Shenyang J-8 Finback
The Shenyang J-8 (Jian-8; NATO reporting name: Finback; Chinese: 歼-8) is a high-speed, high-altitude Chinese-built single-seat interceptor fighter aircraft.
The effort to develop an all-weather interceptor began in full in 1964 and this produced the first Chinese-designed and built jet fighter to combat new, high altitude threats such as the B-58 Hustler bomber, F-105 Thunderchief fighter-bomber and Lockheed U-2 spy plane. In 1964 the People's Liberation Army Air Force requested an aircraft from Shenyang Aircraft Corporation and the 601 Institute to develop a fighter/interceptor to counter bombers and spy planes as the, then, newly introduced Chengdu J-7 (a reverse engineered MiG-21F-13) was incapable of doing so. The prototype took its maiden flight in 1969. Despite the early mid to late 1960s origins of the J-8, due to political turmoils such as the Cultural Revolution, the J-8 was not produced until 1979 and entered service in 1980. Its basic configuration resembles an enlargement of the delta-wing of the J-7, with two Liyang (LMC) Wopen-7A turbojet engines and a maximum speed of Mach 2.2. The twin engined J-8 competed with rival Chengdu Aircraft Industry Group's single, turbofan powered engine, canard-delta J-9 project and ultimately emerged as the victor largely due to the existing availability of the former's MiG-21 based powerplant and proven layout, while the J-9 project was cancelled in 1980 due to difficulty in creating a suitably powerful engine.
In order to house a large radar set, the design called for a solid nose and variable geometry side air intakes. However, the lack of familiarity with this type of intake meant the J-8 had to settle for a MiG-21 style nose intake. The solid nose J-8 was finally realized in the J-8II (Finback-B), which was based on the layout of the Soviet Sukhoi Su-15 Flagon-A fighter. The radar chosen for the J-8 was the Type 204 mono-pulse fire-control radar, a primitive ranging radar for daylight within-visual-range operations. The performance of the radar fell well short of the PLAAFs requirements as research into a more capable fire control radar and power source proved difficult and time-consuming. The aircraft was originally armed with cannons and seven hardpoints for missiles, bombs, rockets or fuel tanks. The original weapons layout of the J-8 was two 30 mm Type 30-1 cannons after initial problems with the 30 mm Type 30-II four-barrel Gatling gun. The J-8 was also planned to be armed with the experimental PL-4 medium ranged missile but technical issues and political upheavals prevented any indepth development and the project was cancelled in 1985 citing unsatisfactory performance. Therefore the PL-2 IR-homing short-range anti-aircraft missile (SRAAM) was used instead. Unguided bombs and rockets can also be carried on the J-8. And nowadays with the development of light-wight military nuclear weaponry, J-8II will now be able to carry the missiles with nuclear warheads.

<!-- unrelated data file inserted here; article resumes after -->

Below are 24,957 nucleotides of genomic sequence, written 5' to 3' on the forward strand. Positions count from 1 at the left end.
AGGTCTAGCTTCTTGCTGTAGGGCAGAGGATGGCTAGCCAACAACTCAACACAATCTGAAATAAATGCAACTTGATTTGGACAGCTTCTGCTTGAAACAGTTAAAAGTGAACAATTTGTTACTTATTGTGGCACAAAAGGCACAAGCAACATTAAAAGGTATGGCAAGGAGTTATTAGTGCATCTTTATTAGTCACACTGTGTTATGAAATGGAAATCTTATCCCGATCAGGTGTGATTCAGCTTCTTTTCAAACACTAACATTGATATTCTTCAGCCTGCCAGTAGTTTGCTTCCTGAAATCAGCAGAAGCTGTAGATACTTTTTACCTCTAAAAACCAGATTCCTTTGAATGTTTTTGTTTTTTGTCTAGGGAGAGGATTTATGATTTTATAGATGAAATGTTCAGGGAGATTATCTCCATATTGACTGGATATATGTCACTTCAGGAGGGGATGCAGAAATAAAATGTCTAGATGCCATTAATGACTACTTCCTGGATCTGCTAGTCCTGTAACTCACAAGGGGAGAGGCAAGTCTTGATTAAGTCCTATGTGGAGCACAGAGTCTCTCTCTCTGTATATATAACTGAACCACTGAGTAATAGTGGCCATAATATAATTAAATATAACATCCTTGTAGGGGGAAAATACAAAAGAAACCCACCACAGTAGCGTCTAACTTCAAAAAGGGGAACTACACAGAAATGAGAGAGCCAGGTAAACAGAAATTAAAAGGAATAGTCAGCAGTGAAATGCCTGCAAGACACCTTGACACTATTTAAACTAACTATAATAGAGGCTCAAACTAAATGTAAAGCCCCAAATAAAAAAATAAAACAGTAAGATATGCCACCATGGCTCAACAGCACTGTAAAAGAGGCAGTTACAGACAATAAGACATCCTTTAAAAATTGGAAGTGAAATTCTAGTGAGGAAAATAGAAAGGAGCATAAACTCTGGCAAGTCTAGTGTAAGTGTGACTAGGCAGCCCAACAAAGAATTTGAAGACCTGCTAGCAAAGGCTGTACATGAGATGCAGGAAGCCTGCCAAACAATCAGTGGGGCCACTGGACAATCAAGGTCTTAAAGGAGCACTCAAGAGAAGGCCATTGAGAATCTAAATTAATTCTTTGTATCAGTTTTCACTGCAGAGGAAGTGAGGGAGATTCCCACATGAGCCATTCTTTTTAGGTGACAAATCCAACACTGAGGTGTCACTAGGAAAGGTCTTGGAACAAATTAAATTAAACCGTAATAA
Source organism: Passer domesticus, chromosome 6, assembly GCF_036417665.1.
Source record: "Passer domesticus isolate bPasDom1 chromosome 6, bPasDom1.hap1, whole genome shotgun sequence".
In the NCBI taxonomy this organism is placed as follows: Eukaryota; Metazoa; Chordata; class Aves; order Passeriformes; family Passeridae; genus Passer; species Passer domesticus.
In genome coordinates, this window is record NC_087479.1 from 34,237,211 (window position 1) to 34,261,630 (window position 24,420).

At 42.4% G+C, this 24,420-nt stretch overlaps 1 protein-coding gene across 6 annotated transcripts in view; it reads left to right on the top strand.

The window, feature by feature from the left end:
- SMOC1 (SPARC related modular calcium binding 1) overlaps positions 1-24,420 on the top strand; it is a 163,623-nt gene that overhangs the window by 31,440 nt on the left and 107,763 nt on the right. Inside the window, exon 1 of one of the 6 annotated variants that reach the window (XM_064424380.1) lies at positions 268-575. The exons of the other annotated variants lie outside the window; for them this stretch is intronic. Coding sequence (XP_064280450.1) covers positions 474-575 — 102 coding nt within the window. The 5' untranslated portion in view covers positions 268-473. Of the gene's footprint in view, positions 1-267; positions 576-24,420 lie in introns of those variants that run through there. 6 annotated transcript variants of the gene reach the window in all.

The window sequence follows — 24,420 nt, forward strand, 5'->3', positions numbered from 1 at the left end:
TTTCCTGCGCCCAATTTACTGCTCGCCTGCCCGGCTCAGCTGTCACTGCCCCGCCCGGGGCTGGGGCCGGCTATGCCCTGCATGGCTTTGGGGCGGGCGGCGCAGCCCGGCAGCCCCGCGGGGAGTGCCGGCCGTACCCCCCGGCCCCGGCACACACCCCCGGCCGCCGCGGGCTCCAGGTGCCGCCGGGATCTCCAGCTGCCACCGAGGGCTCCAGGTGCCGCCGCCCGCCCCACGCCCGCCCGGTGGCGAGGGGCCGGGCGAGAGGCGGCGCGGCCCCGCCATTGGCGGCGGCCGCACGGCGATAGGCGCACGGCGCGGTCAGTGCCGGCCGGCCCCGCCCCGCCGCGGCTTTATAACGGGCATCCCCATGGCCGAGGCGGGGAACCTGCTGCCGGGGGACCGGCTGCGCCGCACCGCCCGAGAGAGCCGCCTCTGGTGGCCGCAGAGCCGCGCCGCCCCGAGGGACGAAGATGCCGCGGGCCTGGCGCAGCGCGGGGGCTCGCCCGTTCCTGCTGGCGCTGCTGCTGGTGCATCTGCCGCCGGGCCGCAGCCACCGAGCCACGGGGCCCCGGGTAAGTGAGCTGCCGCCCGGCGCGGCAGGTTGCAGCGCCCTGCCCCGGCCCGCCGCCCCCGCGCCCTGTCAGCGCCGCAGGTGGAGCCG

Despite entering service relatively recently, it was comparable to many older Soviet fighter designs, with limited maneuverability. The original combat avionics package was soon replaced with an all-weather capability in aircraft designated J-8I (Finback-A). The J-8I (later redesignated as the J-8A) received a new gun sight, onboard computer, new cockpit design, and redesigned ejection escape system and oxygen supply system. The gun armament was also changed from two 30 mm cannons to a single 23 mm twin-barreled cannon and the PL-5 short ranged AAM was also equipped. The later J-8E featured improved electronic warfare systems. The unsatisfactory performance of the J-8I led to a very short production run of 20-50 aircraft and the J-8I has slowly began being phased out as early as the 1990s. A tactical reconnaissance variant of the J-8, known as the JZ-8 was developed in the mid 1980s to take advantage of the J-8s few favourable qualities, most notably its capability of reaching high speeds and altitudes to replace the Shenyang JZ-6 in the tactical reconnaissance role. Using an under-fuselage reconnaissance pod with a KA-112A long focal-length optical camera, the JZ-8 usually operates at heights ranging from 9,500~15,000m during reconnaissance missions. By 1982 work began to replace the unimpressive J-8I type with a new design known as the J-8II. The new 1982 requirements from the PLAAF demanded being capable of beyond visual range combat (BVR) with the use medium ranged missiles (MRAAM) and secondary ground attack capabilities. In terms of performance, the aircraft was expected to have better aerodynamic performance at medium to low altitudes and at transonic speeds.